▒校園暴力,台灣也應該效仿紐西蘭的做法

本帖由 aily2012-03-15 發佈。版面名稱:紐西蘭留學討論區

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    校園暴力,台灣也應該效仿紐西蘭的做法

    不管是台灣、紐西蘭,都會有校園暴力事件,但有時校方為了維護校譽,息事寧人,把事情就壓下來了。往往校長、或董事會有這方面的權力。現在紐西蘭的高中,新政策要求老師直接報警,看樣子是不用看校長的臉色了。

    這應該值得台灣借鏡的地方。

    冬冬

    http://www.nzherald.co.nz/nz/news/article.cfm?c_id=1&objectid=10788103

    Teachers told to inform police

    By Kate Shuttleworth 5:30 AM Sunday Feb 26, 2012

    Violence in schools will be reported to police under a strict new regime.

    The secondary schools union has instructed its member teachers to report all serious assaults directly to police from this week.

    President of the union Robin Duff told the Herald on Sunday the national directive would focus on violence against teachers but schools could not prioritise reporting violence against teachers over violence between students.

    Teachers had been expected to accept a level of violence at work that would be unacceptable anywhere else, he said. "Our guide is, would you report it if it happened on the street?"

    Pressure to protect the reputation of a school had put people at risk, he said. "We hope if all schools report serious violence there is less likelihood of individual schools being singled out."

    The tougher line follows an Ombudsman report into horrific assaults where nine junior boys at Hutt Valley High School were chased down, partially stripped, then sexually violated with a screwdriver, scissors and drills by senior students in 2007.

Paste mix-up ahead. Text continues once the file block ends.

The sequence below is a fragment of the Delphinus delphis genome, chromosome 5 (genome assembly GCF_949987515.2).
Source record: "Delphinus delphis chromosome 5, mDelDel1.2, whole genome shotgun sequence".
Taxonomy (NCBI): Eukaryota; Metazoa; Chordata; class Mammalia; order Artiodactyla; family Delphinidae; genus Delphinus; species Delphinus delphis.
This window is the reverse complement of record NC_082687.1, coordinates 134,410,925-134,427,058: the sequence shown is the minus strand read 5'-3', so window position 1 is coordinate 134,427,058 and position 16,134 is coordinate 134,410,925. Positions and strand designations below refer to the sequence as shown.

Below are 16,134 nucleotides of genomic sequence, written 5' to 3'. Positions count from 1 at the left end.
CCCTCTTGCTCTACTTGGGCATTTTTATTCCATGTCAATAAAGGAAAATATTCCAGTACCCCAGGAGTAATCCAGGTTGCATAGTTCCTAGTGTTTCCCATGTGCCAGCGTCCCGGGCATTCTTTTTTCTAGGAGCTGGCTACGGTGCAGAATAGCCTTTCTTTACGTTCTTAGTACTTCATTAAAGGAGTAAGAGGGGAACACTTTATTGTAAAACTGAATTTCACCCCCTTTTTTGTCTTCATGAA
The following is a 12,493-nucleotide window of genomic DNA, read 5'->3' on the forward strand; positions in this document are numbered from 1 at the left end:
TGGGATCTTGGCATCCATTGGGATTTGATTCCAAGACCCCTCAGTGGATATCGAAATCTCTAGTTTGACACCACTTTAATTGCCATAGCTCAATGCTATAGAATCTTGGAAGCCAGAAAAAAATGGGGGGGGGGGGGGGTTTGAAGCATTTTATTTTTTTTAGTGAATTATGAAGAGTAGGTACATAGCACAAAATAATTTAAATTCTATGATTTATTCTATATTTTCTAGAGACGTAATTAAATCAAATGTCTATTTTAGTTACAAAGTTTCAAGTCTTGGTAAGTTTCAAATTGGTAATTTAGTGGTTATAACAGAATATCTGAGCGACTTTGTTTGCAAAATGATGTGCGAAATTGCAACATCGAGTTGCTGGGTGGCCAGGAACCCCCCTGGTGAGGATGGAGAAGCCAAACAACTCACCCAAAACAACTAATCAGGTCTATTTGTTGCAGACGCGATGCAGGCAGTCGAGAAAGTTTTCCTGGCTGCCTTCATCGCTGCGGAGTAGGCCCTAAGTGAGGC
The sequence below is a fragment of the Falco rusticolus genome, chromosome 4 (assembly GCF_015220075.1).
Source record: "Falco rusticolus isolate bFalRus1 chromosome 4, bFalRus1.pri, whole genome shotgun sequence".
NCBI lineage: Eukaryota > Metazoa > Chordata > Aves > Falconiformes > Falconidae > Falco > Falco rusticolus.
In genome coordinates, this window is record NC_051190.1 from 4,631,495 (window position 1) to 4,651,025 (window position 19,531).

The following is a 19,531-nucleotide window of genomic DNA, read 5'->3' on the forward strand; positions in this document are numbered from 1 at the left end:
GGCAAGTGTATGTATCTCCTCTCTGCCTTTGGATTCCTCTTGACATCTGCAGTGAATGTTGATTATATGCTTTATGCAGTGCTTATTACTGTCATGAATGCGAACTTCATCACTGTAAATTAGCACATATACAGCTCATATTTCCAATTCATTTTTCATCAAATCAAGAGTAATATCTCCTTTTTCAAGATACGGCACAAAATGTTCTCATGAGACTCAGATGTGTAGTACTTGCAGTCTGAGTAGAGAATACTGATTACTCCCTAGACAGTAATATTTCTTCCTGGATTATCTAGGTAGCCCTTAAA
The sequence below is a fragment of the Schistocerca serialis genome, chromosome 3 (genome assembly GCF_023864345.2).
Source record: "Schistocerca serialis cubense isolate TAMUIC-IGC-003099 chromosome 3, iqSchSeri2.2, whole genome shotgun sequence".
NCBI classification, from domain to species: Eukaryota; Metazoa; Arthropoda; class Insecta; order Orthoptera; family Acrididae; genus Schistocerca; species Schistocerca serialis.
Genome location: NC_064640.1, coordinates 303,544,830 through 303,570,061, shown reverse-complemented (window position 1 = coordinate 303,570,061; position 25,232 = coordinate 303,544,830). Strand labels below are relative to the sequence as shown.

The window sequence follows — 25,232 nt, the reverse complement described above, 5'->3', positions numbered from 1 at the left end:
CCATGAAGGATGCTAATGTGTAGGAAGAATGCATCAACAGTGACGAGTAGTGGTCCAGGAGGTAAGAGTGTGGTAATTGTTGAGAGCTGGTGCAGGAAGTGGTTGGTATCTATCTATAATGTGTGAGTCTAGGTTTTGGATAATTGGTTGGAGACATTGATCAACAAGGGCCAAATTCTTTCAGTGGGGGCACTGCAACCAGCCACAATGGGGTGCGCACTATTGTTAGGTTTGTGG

The report, released last year, recommended compulsory anti-bullying programmes in secondary schools.

    Moana Hawkins - a mother of a 14-year-old Flaxmere College student left with a fractured spine after an attack at school - said schools should go further and report all serious violence to the police.

    Hawkins' daughter, Adriana Kemp, was released from hospital this week after more spinal surgery.

    Mandatory police notification is also backed by Helensville mother Mellissa Anderson - who received diversion after she assaulted teens who allegedly punched and bullied her 13-year-old daughter Summer Anderson.

    Schools were quick to jump to their own defence, she said, and police and schools should work together to report serious violence.

    "There is so much violence happening in schools at the moment that most are unaware of. Had my case not hit the headlines it too would have gone under the radar."

    The assaults on Adriana and Summer had gone unreported by the schools, as had the attack on the nine junior boys at Hutt Valley High School. The Ombudsman's report found guidelines on stand-downs, suspension, exclusion and expulsion were lacking and were normalising a culture of violence.

    The Ministry of Education believed leaving the responsibility with schools was appropriate and that each incident should be treated on a case-by-case basis.

    By Kate Shuttleworth
     

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